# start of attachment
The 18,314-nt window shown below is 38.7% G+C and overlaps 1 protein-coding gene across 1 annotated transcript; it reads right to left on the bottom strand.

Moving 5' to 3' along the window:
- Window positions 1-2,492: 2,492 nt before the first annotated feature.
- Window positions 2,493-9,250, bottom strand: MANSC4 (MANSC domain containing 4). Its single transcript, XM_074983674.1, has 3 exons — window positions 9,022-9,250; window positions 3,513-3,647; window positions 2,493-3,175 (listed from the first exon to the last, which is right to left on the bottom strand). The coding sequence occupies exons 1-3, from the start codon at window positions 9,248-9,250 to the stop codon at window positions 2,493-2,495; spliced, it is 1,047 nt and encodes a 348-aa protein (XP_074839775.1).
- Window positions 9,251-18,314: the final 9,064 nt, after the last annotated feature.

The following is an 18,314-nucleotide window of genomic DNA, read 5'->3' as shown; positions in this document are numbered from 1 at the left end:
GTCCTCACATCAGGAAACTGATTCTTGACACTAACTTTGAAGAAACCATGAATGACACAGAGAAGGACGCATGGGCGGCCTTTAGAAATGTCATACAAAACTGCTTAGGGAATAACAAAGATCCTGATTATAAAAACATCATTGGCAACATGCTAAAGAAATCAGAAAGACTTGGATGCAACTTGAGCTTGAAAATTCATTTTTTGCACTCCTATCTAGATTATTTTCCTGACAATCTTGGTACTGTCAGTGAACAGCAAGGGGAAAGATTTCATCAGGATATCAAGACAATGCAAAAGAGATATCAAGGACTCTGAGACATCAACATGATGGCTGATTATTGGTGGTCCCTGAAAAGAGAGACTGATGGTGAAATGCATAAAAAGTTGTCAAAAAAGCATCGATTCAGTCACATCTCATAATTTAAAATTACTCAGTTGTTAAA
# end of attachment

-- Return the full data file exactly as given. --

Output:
The 18,314-nt window shown below is 38.7% G+C and overlaps 1 protein-coding gene across 1 annotated transcript; it reads right to left on the bottom strand.

Moving 5' to 3' along the window:
- Window positions 1-2,492: 2,492 nt before the first annotated feature.
- Window positions 2,493-9,250, bottom strand: MANSC4 (MANSC domain containing 4). Its single transcript, XM_074983674.1, has 3 exons — window positions 9,022-9,250; window positions 3,513-3,647; window positions 2,493-3,175 (listed from the first exon to the last, which is right to left on the bottom strand). The coding sequence occupies exons 1-3, from the start codon at window positions 9,248-9,250 to the stop codon at window positions 2,493-2,495; spliced, it is 1,047 nt and encodes a 348-aa protein (XP_074839775.1).
- Window positions 9,251-18,314: the final 9,064 nt, after the last annotated feature.

The following is an 18,314-nucleotide window of genomic DNA, read 5'->3' as shown; positions in this document are numbered from 1 at the left end:
GTCCTCACATCAGGAAACTGATTCTTGACACTAACTTTGAAGAAACCATGAATGACACAGAGAAGGACGCATGGGCGGCCTTTAGAAATGTCATACAAAACTGCTTAGGGAATAACAAAGATCCTGATTATAAAAACATCATTGGCAACATGCTAAAGAAATCAGAAAGACTTGGATGCAACTTGAGCTTGAAAATTCATTTTTTGCACTCCTATCTAGATTATTTTCCTGACAATCTTGGTACTGTCAGTGAACAGCAAGGGGAAAGATTTCATCAGGATATCAAGACAATGCAAAAGAGATATCAAGGACTCTGAGACATCAACATGATGGCTGATTATTGGTGGTCCCTGAAAAGAGAGACTGATGGTGAAATGCATAAAAAGTTGTCAAAAAAGCATCGATTCAGTCACATCTCATAATTTAAAATTACTCAGTTGTTAAA